Daily Market Update - July 22, 2014

IT teams struggle to balance security measures with required performance… The Internet of Things provides new opportunity for insurers… Solar panels increase risk to property… And young people vote for risk management strategy...

Risk Management News


IT teams face resistance from colleagues on security measures
With businesses becoming more aware of the need to protect against cyber threats, IT teams are charged with ensuring that security measures are robust, but this doesn’t always make them popular with colleagues. A focus group during Computing magazine’s Enterprise Security and Risk Management Summit found that the issue is that security procedures and software frequently slows down network traffic and applications, causing frustration for users. In some cases, IT teams are required to switch off certain security measures to enhance performance. This is creating a fine balancing act in workplaces; IT teams trying to increase security and lessen cyber risks, while colleagues including management not wanting poorer performance. The solution will likely be a careful assessment of security procedures to ensure that they are strong enough while having limited effect on performance, but also a greater understanding among management and non-IT staff of why security is of paramount importance.

The Internet of things prompts new thinking in insurance
The connected world of technology joining a whole range of household and business appliances on a network is growing fast. The so called ‘Internet of Things’ (IoT) is predicted to increase by a factor of 30 by 2020 with millions of devices having their own IP address allowing them to be controlled, and crucially for insurers, allowing them to provide real-time data. Experts say that the IoT will allow insurers (and businesses themselves) to be proactive, to assess and manage risk. “There is a lot of speculation the future will include sensors that will tell life insurance companies how healthy people are,” says Alex Plenty, Executive Partner at IBM Global. “That could either be used to change premiums, or life insurers will become more benevolent in terms of offering a lifestyle improvement product.” Read the full story.

Zurich advises on risk of solar panels
Insurance giant Zurich has issued advice to companies who are making a commitment to going green by installing solar panels. The use of photovoltaic (PV) systems has tripled in the last three years, but businesses are not always aware of the risk associated with them. Fire-related risks are among the top challenges associated with PV systems. They have more fire ignition sources and present more opportunity for fires to occur beyond the reach of standard fire protection and fire detection systems. Also, when a building fire requires firefighting activities, firefighters typically turn off all sources of electric power to the building. However, when PV systems are involved, a complete shutdown of electric power may not be possible since the PV panels continue to generate current from either daytime sunlight or even night time fire service lighting. Risk managers also need to be aware of unexpected structural loads such as snow or ice that accumulate in shaded areas below panels. When PV panel systems are installed on low slope – or flat – roofs, snow accumulations on panels will melt which can refreeze and may develop into unexpected ice accumulation, and over time might even result in building collapse. Such are the potential risks with PV panels that Zurich’s report recommends: ‘commercial building managers and risk managers try to avoid the installation or integration of photovoltaic systems onto or into buildings until the challenges and risks associated with this system are fully understood and addressed’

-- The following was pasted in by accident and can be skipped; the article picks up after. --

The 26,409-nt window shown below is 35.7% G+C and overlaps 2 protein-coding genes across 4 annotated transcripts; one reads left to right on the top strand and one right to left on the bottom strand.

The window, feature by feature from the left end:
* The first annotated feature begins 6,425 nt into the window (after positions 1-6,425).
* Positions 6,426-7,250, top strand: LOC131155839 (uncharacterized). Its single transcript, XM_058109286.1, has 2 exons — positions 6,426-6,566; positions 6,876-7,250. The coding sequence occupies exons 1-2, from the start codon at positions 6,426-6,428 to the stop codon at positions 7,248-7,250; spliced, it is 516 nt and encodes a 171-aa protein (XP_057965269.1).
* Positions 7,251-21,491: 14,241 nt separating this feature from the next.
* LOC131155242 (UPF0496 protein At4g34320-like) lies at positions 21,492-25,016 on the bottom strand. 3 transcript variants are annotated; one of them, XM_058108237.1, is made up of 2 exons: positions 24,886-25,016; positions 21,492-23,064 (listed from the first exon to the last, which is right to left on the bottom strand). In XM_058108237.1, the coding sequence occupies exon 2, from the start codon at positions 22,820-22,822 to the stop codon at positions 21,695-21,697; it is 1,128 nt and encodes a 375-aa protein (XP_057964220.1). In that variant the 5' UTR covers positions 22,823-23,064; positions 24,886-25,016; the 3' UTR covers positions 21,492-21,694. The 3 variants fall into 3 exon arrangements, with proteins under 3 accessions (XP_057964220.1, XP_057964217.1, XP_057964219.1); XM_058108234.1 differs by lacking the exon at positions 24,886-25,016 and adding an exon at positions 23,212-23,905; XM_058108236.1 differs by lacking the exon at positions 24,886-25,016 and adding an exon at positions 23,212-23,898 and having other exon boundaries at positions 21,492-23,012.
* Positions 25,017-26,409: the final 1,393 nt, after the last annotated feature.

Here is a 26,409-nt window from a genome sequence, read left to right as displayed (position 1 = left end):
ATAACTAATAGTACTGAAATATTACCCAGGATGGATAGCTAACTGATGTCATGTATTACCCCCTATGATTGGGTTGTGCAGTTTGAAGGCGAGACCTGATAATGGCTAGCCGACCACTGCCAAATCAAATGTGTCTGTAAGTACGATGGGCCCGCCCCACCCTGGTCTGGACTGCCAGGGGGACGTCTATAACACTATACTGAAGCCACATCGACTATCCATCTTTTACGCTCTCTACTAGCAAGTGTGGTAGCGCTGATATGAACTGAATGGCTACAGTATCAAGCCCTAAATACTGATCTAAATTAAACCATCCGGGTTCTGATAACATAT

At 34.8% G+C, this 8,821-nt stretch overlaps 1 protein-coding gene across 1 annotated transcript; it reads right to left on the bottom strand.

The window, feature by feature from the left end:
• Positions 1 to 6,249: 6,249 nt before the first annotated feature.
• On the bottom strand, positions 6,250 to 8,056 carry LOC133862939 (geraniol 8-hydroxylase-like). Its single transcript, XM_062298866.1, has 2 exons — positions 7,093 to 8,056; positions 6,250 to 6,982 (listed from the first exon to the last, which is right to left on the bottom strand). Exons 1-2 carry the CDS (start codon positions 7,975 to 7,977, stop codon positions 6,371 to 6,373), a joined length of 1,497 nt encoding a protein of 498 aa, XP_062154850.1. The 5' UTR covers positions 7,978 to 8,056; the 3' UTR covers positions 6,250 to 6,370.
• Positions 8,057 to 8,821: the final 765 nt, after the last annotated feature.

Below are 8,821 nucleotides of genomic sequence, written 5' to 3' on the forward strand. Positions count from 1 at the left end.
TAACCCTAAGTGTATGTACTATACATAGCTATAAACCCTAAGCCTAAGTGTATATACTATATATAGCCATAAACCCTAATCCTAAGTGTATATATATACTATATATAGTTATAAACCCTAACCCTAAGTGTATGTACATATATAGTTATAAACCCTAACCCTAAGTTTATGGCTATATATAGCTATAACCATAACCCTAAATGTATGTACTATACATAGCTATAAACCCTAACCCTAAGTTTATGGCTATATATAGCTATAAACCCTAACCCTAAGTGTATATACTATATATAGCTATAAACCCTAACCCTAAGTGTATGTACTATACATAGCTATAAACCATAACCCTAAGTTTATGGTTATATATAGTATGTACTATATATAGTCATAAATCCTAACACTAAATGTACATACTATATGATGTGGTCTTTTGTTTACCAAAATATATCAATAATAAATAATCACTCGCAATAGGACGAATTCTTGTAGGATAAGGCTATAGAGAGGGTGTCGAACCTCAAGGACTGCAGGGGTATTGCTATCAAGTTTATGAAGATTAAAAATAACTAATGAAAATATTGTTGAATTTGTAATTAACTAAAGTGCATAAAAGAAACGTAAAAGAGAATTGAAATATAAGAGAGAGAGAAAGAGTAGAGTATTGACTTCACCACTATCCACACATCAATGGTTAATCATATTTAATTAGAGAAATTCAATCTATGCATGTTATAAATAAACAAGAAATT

Student leads the way on climate change risk
A student from New Zealand has shown the kind of thinking that is needed when it comes to climate change risk. Henrietta McNeill has been at the Y20 Youth Summit, made up of delegates from the G20 and guest nations. Natalie fought hard to get her resolution included in the summit’s communiqué: “The resolution focussed on disaster risk management much of which I learned from living in Christchurch and successfully studying at the University of Canterbury during and after the 2010 and 2011 earthquakes. The other part of the resolution focussed on climate change displacement and refugees, particularly for small island developing states.” She will now be hoping to persuade the NZ Prime Minister to take a document she is preparing to the G20 Summit in November. Read the full story.

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